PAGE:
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Home Improvements vs Moving House

Latest research from comparethemarket.com has found that nearly six out of ten (59%) of you home owners would choose to do up your current home over moving house. It seems that economic uncertainty following the Brexit vote and high house prices are contributing to this preference, as well as the high cost of moving and the potential to add value to your home with refurbishments.

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Record highs

House prices have been rising steadily over recent years and hit a new record high in July 2016. This seems to substantial contributing factor of you not wanting to move, with 31% of you citing this as a reason why you would prefer to stay put and improve. Stamp duty is another barrier, as one in ten of you said that high stamp duty costs would stop you from moving and 31% indicated that you would be more likely to move if stamp duty was cut.

Moving house can be an expensive business – of which stamp duty is a significant element. Once you add in the average cost of stamp duty, which is over £3,500 across the UK, to all of the other moving costs that you face, like legal fees, estate agent fees and removals, it can make moving house cost-prohibitive. Perhaps unsurprisingly, many of you would prefer to put your hard-earned savings towards improvements in your home to try to add value and make life a little bit better in your own home. You can see below the potential of these improvements, such as adding a new kitchen, bedroom or living room, or even just updating your garden.

adding value

Percentages ‘typical average value added’ from Move with us: http://www.movewithus.co.uk/house-estimate/how-are-the-home-improvements-calculated
Monetary added value based on ONS average house price of £213,927: https://www.gov.uk/government/publications/uk-house-price-index-summary-june-2016/uk-house-price-index-summary-june-2016

Key investment

By investing in an extra bedroom, you could add nearly 9% (8.8%) in value to your property, or on average £18,826. This of course depends on whereabouts in the country you are, and of course, the quality of the work carried out. Even something relatively small, such as double glazing or adding wooden flooring could add 4.2% and 2% respectively to the value of your home – over and above the average price of stamp duty.

In London, where comparethemarket.com has calculated that the average cost of stamp duty stands at over £16,700, putting that money towards refurbishments could affect the value of your home even more significantly. So no matter where you are in the country, if you’ve been saving up for a house move, it may make more sense to invest this in home improvements.

Adding value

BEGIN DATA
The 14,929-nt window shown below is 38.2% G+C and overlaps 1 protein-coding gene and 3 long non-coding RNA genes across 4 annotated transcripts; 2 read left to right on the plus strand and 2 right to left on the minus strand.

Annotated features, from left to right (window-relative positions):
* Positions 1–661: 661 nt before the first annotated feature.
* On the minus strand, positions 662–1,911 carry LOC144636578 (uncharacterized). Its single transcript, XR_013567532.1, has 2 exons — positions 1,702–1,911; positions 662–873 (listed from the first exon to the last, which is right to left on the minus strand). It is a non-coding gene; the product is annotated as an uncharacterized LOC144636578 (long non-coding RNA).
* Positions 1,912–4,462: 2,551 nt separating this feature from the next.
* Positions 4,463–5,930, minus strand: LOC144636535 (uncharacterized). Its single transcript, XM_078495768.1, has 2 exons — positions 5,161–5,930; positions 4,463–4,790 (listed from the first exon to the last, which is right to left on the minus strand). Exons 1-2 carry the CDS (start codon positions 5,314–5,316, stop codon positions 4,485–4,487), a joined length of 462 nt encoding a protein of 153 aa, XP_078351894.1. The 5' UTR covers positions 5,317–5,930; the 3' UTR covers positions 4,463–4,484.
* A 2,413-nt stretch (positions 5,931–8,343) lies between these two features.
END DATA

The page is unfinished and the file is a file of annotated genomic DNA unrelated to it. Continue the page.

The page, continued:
These significant home improvements are now thought to be a key way to add value and ultimately help to get you up the property ladder rather than enhancing your quality of life. 38% of you said your decision to make home improvements was designed to increase the value of your property, compared to 32% of you who said they were to create more space and improve living standards.

Gemma Sonfield, our head of home insurance, said, “The huge growth in house prices since 2009, which has seen the average price go from just over £150,000 in June 2009 to nearly £214,000 in June 2016, makes it difficult for many people to make the move they'd ideally want and, for a lot of would-be movers, stamp duty is the straw that breaks the camel’s back. ‘Improve before you move’ is becoming an important tactic for climbing the housing ladder versus simply making a person's living quarters a bit nicer.” 

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Don’t forget your home insurance

It’s worth remembering that if you do intend to make home improvements, you must your inform insurance provider of the changes made so that if you do have to make a claim, your policy isn’t invalidated. This is because, if any building work is being carried out on your home, it could be a bigger risk to insurance providers – both due to the work itself to the building and to your contents, as if your home is unsecured and there are more people with access to your property, insurance providers believe that there is greater risk.

In addition, they’ll need to know about any changes to the number of bedrooms and bathrooms, as this contributes significantly to how your buildings insurance premium is quoted for. Changes to locks on windows and doors will need to be flagged too as this could affect how safe your home is perceived to be. It sounds like a hassle but it’s best to speak to them directly to get it all sorted out straight away so you don’t have to worry about making a claim if the worst were to happen.

So what will you decide – will you move or improve?

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